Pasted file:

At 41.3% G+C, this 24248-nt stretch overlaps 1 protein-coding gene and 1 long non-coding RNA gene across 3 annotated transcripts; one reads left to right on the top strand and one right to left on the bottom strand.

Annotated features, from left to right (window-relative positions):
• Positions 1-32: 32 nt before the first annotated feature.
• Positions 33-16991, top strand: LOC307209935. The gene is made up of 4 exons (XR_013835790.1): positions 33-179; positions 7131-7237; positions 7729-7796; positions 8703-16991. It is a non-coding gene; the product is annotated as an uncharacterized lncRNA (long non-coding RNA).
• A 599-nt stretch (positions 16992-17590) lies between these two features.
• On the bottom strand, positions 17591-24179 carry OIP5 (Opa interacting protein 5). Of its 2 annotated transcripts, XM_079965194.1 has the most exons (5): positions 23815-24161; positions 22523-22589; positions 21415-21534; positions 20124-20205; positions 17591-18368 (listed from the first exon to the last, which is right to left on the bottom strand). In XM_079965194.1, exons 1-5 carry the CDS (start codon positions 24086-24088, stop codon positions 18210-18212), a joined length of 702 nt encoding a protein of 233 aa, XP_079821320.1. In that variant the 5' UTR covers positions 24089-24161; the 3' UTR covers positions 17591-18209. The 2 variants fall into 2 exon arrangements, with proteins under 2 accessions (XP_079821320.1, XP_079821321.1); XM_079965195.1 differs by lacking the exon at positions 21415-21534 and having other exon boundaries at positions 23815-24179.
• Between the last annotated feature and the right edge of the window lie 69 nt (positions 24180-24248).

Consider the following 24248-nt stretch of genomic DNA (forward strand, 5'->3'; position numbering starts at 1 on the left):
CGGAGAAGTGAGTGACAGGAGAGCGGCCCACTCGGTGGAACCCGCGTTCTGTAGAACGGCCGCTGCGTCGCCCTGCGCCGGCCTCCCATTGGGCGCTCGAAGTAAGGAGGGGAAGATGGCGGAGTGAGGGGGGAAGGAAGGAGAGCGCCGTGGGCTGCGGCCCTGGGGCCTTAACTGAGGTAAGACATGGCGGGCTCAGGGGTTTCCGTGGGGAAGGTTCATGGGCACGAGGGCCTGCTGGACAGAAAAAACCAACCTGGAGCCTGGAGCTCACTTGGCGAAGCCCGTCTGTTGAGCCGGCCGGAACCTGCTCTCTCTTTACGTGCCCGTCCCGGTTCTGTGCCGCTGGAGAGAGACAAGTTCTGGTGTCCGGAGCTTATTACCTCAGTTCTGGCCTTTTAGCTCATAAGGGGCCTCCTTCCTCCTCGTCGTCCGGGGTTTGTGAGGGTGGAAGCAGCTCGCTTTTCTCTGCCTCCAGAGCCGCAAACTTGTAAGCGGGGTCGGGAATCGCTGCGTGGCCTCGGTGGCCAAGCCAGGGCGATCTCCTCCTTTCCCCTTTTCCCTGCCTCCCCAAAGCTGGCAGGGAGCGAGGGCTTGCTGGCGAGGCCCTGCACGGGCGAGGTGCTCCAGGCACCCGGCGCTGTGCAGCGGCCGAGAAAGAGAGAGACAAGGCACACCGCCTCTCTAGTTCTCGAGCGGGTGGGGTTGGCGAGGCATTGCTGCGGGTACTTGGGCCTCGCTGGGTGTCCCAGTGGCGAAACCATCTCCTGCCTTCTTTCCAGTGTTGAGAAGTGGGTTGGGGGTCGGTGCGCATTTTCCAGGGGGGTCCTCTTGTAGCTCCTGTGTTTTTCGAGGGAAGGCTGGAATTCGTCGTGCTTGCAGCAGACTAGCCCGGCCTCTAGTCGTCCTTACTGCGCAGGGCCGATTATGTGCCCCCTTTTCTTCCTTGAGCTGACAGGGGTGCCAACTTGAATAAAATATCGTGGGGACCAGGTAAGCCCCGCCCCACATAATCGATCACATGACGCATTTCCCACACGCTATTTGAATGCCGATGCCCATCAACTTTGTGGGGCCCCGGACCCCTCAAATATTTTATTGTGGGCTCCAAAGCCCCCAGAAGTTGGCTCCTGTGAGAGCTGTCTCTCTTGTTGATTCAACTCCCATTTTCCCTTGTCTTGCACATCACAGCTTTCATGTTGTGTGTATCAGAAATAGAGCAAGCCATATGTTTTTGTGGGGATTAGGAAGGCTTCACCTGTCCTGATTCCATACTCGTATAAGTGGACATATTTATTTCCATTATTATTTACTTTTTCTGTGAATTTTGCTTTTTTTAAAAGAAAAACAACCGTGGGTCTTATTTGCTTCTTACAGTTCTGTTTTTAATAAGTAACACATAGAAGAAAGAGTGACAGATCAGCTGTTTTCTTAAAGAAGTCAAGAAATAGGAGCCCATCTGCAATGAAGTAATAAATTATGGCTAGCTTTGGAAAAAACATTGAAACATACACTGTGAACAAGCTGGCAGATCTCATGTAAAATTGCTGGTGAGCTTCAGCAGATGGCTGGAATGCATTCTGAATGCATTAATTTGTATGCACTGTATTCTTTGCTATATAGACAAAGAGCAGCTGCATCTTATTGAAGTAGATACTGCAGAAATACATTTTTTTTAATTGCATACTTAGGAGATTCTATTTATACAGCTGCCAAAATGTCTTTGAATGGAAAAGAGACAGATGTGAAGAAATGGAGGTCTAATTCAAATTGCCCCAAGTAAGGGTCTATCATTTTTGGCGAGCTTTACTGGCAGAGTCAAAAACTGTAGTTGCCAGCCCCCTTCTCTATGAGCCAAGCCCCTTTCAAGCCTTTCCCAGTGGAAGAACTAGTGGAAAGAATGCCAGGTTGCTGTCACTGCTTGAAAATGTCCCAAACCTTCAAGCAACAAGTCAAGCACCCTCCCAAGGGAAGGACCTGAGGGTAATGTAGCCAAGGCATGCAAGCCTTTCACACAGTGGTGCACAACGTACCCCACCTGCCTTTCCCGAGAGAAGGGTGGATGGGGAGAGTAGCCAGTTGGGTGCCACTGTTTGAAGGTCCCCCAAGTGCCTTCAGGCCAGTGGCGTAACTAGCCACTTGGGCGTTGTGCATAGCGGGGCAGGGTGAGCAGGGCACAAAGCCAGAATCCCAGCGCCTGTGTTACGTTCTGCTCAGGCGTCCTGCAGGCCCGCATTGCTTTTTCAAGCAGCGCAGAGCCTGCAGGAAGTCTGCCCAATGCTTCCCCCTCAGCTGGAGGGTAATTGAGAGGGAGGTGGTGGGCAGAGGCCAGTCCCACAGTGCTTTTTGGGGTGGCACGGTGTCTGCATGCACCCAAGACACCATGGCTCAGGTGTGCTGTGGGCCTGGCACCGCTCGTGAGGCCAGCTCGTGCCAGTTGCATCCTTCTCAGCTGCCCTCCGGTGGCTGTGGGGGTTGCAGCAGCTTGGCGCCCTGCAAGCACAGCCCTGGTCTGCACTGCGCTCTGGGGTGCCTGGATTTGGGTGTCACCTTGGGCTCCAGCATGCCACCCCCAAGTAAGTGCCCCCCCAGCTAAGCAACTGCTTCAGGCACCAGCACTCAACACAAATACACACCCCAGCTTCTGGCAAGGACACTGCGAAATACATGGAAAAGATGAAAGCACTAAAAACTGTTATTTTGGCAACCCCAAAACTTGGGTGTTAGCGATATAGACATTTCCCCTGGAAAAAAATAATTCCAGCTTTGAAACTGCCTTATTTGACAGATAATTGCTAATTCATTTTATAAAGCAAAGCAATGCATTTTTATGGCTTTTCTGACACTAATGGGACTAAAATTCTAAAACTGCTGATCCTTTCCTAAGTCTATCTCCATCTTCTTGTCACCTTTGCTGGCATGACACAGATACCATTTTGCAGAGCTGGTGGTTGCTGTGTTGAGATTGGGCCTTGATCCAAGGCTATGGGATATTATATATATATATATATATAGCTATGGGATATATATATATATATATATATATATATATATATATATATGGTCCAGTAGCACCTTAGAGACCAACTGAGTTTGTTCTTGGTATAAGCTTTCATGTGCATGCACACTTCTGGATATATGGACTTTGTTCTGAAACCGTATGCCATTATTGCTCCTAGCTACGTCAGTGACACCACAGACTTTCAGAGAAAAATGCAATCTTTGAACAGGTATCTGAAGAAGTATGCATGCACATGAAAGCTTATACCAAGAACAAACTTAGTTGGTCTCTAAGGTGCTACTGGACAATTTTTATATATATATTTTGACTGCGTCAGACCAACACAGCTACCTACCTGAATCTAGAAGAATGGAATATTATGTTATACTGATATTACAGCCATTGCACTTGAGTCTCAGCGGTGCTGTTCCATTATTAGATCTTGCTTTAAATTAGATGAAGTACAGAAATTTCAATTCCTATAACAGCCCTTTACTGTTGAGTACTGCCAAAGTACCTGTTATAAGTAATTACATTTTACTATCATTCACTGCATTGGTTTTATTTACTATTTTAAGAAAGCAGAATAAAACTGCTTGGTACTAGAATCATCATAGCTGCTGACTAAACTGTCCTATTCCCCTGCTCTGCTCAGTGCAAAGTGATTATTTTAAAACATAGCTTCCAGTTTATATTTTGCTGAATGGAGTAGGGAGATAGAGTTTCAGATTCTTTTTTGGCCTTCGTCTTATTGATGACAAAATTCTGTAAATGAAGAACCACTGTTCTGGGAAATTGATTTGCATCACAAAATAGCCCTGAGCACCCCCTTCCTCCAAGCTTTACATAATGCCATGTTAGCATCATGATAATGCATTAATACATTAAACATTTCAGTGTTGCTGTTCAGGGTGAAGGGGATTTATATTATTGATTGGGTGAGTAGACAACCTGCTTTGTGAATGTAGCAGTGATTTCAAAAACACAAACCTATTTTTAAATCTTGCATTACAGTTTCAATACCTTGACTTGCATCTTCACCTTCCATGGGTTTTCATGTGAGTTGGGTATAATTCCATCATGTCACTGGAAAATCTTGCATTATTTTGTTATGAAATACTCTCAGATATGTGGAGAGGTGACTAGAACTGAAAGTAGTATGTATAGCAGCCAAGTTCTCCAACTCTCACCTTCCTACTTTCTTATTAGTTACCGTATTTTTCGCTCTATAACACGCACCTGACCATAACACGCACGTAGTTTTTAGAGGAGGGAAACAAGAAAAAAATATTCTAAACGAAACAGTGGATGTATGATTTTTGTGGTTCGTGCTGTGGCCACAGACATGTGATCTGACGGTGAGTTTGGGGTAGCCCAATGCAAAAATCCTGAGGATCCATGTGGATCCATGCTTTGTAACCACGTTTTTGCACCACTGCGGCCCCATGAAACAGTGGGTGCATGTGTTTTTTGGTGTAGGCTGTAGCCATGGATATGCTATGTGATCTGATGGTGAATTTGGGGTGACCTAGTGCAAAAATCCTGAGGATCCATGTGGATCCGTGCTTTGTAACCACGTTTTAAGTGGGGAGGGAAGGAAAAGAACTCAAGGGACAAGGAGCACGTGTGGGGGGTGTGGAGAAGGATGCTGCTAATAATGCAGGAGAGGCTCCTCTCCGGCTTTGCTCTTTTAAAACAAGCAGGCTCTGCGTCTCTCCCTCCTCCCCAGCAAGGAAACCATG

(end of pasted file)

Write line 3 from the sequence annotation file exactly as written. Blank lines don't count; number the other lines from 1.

• Positions 1-32: 32 nt before the first annotated feature.